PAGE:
There has never been a Kurdish nation or state. What is the point of starting one now? We are still suffering from the last time that an artificial "nation" state was created in the area (Israel). Let's see if the folks there can practice democracy for a few decades, then we can all think about creating new states.

Aso Karim:

True, it is up to the Iraqi people to decide their own political destiny. But will the neighboring countries give us a chance to do so? Turkey, Iran and Syria continue to destabilize Iraq by arming and financing terrorist groups for the sake of their own political interests. If these countries leave us by our own, we are competent adequately to settle our dissonances.

Kamal Rajab:

INDEPENDENCE IS THE SOLE ULTIMATUM

Kamal Rajab

Some of us might have speculated that the fall of dictatorship would guarantee a declaration to the long-term question of independence for the homeless and drifting Kurdish people but it has further been complicated after the so-called 'constitutional procedures '.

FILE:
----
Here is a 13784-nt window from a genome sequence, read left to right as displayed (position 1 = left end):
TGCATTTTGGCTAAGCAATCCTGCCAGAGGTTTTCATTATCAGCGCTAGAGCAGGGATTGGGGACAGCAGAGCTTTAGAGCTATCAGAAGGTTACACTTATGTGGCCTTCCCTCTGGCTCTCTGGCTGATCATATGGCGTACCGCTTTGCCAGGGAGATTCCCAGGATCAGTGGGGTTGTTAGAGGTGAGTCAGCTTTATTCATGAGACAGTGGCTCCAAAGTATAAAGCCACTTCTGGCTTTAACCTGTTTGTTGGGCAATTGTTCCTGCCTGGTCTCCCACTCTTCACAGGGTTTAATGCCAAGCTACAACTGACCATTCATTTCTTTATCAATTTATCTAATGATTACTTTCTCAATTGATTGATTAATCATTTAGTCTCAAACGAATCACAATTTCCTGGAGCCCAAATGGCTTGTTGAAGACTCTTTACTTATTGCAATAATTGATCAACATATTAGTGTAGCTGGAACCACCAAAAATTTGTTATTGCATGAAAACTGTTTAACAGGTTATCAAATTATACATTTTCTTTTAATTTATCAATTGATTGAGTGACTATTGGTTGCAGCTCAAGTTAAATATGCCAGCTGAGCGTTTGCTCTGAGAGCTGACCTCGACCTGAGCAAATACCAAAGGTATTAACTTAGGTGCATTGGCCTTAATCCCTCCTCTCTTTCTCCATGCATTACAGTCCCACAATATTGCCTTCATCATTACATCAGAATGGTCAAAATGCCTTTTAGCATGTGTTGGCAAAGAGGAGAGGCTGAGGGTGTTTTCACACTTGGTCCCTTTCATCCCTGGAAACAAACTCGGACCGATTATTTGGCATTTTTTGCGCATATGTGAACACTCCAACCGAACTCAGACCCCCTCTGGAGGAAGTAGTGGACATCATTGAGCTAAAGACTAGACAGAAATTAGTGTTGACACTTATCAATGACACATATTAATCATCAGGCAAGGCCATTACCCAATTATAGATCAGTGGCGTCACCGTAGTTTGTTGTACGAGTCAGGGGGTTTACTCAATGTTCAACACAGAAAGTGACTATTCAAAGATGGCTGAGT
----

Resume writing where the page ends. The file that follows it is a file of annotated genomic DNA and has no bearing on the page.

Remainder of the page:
At the inception of the drafting process, we have not been and will not be able to set aside our discrepancies in the nonstop political process with the participating Sunni delegates due to their radical and chauvinist principles. The alleged " constitution " is not only strengthening insurgency, ethnic and sectarian violence but also leading the nation to a civil war. The Iraq's Sunni Arabs elements mostly remnants of Baath regime have strictly balked at the draft constitution, believing it would eventually empower the Kurds in the north to establish their own independent Kurdish state. The Sunnis are waging a campaign of fear to defeat the referendum. This involves tactics such as refusing to recognize the legitimacy of the process in advance, threatening to refuse to negotiate after a Yes, threats of a civil war and fuel insurgency.